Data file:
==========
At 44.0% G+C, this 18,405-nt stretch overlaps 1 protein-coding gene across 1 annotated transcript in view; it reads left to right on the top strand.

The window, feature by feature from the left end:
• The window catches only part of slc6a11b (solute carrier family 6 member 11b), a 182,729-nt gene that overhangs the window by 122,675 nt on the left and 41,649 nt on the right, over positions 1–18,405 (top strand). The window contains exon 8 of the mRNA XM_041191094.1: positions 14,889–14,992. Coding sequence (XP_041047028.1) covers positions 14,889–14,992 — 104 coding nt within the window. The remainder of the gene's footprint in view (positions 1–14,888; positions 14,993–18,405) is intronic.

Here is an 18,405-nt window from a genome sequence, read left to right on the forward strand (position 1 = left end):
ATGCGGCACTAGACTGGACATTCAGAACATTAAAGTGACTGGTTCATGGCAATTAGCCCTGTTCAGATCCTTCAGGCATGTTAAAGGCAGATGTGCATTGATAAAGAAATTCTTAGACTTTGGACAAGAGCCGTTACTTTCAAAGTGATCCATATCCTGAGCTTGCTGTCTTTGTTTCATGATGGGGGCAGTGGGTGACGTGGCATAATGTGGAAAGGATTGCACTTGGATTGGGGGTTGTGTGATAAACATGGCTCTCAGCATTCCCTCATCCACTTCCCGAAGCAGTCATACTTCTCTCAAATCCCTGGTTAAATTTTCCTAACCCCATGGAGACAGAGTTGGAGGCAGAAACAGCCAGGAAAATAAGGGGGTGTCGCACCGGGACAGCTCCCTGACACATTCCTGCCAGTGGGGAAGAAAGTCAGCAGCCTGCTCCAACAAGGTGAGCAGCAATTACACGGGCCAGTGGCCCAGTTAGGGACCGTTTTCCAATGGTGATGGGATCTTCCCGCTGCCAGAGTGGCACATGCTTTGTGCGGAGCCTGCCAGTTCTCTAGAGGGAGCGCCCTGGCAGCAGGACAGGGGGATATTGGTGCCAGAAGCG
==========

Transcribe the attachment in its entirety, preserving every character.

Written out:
At 44.0% G+C, this 18,405-nt stretch overlaps 1 protein-coding gene across 1 annotated transcript in view; it reads left to right on the top strand.

The window, feature by feature from the left end:
• The window catches only part of slc6a11b (solute carrier family 6 member 11b), a 182,729-nt gene that overhangs the window by 122,675 nt on the left and 41,649 nt on the right, over positions 1–18,405 (top strand). The window contains exon 8 of the mRNA XM_041191094.1: positions 14,889–14,992. Coding sequence (XP_041047028.1) covers positions 14,889–14,992 — 104 coding nt within the window. The remainder of the gene's footprint in view (positions 1–14,888; positions 14,993–18,405) is intronic.

Here is an 18,405-nt window from a genome sequence, read left to right on the forward strand (position 1 = left end):
ATGCGGCACTAGACTGGACATTCAGAACATTAAAGTGACTGGTTCATGGCAATTAGCCCTGTTCAGATCCTTCAGGCATGTTAAAGGCAGATGTGCATTGATAAAGAAATTCTTAGACTTTGGACAAGAGCCGTTACTTTCAAAGTGATCCATATCCTGAGCTTGCTGTCTTTGTTTCATGATGGGGGCAGTGGGTGACGTGGCATAATGTGGAAAGGATTGCACTTGGATTGGGGGTTGTGTGATAAACATGGCTCTCAGCATTCCCTCATCCACTTCCCGAAGCAGTCATACTTCTCTCAAATCCCTGGTTAAATTTTCCTAACCCCATGGAGACAGAGTTGGAGGCAGAAACAGCCAGGAAAATAAGGGGGTGTCGCACCGGGACAGCTCCCTGACACATTCCTGCCAGTGGGGAAGAAAGTCAGCAGCCTGCTCCAACAAGGTGAGCAGCAATTACACGGGCCAGTGGCCCAGTTAGGGACCGTTTTCCAATGGTGATGGGATCTTCCCGCTGCCAGAGTGGCACATGCTTTGTGCGGAGCCTGCCAGTTCTCTAGAGGGAGCGCCCTGGCAGCAGGACAGGGGGATATTGGTGCCAGAAGCG